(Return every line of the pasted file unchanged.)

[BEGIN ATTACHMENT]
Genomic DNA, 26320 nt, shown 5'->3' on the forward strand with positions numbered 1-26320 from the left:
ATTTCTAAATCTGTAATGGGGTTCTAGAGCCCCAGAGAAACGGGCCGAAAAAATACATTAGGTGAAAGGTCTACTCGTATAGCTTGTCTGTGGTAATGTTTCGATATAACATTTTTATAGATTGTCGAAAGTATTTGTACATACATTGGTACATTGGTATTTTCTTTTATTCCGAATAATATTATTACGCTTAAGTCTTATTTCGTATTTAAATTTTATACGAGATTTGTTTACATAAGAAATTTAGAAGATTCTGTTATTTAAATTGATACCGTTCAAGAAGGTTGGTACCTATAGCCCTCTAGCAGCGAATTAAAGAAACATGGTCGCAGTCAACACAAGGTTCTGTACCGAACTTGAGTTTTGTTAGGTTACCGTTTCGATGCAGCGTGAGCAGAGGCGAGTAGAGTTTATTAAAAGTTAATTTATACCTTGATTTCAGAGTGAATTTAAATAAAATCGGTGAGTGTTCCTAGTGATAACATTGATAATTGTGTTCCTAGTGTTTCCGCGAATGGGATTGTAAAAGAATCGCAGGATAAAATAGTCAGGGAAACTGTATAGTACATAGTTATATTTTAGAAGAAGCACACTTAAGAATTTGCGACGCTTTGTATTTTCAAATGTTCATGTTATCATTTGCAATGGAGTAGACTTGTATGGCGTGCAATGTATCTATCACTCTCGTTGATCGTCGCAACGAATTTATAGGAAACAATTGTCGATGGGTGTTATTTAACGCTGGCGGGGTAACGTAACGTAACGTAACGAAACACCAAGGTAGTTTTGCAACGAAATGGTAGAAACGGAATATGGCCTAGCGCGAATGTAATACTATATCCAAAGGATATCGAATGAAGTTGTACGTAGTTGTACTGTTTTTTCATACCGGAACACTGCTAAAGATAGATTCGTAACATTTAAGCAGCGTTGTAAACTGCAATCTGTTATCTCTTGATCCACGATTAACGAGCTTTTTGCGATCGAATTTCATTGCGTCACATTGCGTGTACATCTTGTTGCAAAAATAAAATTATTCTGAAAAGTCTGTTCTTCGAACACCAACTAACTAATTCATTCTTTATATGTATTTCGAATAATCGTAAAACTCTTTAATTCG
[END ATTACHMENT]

Genomic DNA, 26320 nt, shown 5'->3' on the forward strand with positions numbered 1-26320 from the left:
ATTTCTAAATCTGTAATGGGGTTCTAGAGCCCCAGAGAAACGGGCCGAAAAAATACATTAGGTGAAAGGTCTACTCGTATAGCTTGTCTGTGGTAATGTTTCGATATAACATTTTTATAGATTGTCGAAAGTATTTGTACATACATTGGTACATTGGTATTTTCTTTTATTCCGAATAATATTATTACGCTTAAGTCTTATTTCGTATTTAAATTTTATACGAGATTTGTTTACATAAGAAATTTAGAAGATTCTGTTATTTAAATTGATACCGTTCAAGAAGGTTGGTACCTATAGCCCTCTAGCAGCGAATTAAAGAAACATGGTCGCAGTCAACACAAGGTTCTGTACCGAACTTGAGTTTTGTTAGGTTACCGTTTCGATGCAGCGTGAGCAGAGGCGAGTAGAGTTTATTAAAAGTTAATTTATACCTTGATTTCAGAGTGAATTTAAATAAAATCGGTGAGTGTTCCTAGTGATAACATTGATAATTGTGTTCCTAGTGTTTCCGCGAATGGGATTGTAAAAGAATCGCAGGATAAAATAGTCAGGGAAACTGTATAGTACATAGTTATATTTTAGAAGAAGCACACTTAAGAATTTGCGACGCTTTGTATTTTCAAATGTTCATGTTATCATTTGCAATGGAGTAGACTTGTATGGCGTGCAATGTATCTATCACTCTCGTTGATCGTCGCAACGAATTTATAGGAAACAATTGTCGATGGGTGTTATTTAACGCTGGCGGGGTAACGTAACGTAACGTAACGAAACACCAAGGTAGTTTTGCAACGAAATGGTAGAAACGGAATATGGCCTAGCGCGAATGTAATACTATATCCAAAGGATATCGAATGAAGTTGTACGTAGTTGTACTGTTTTTTCATACCGGAACACTGCTAAAGATAGATTCGTAACATTTAAGCAGCGTTGTAAACTGCAATCTGTTATCTCTTGATCCACGATTAACGAGCTTTTTGCGATCGAATTTCATTGCGTCACATTGCGTGTACATCTTGTTGCAAAAATAAAATTATTCTGAAAAGTCTGTTCTTCGAACACCAACTAACTAATTCATTCTTTATATGTATTTCGAATAATCGTAAAACTCTTTAATTCG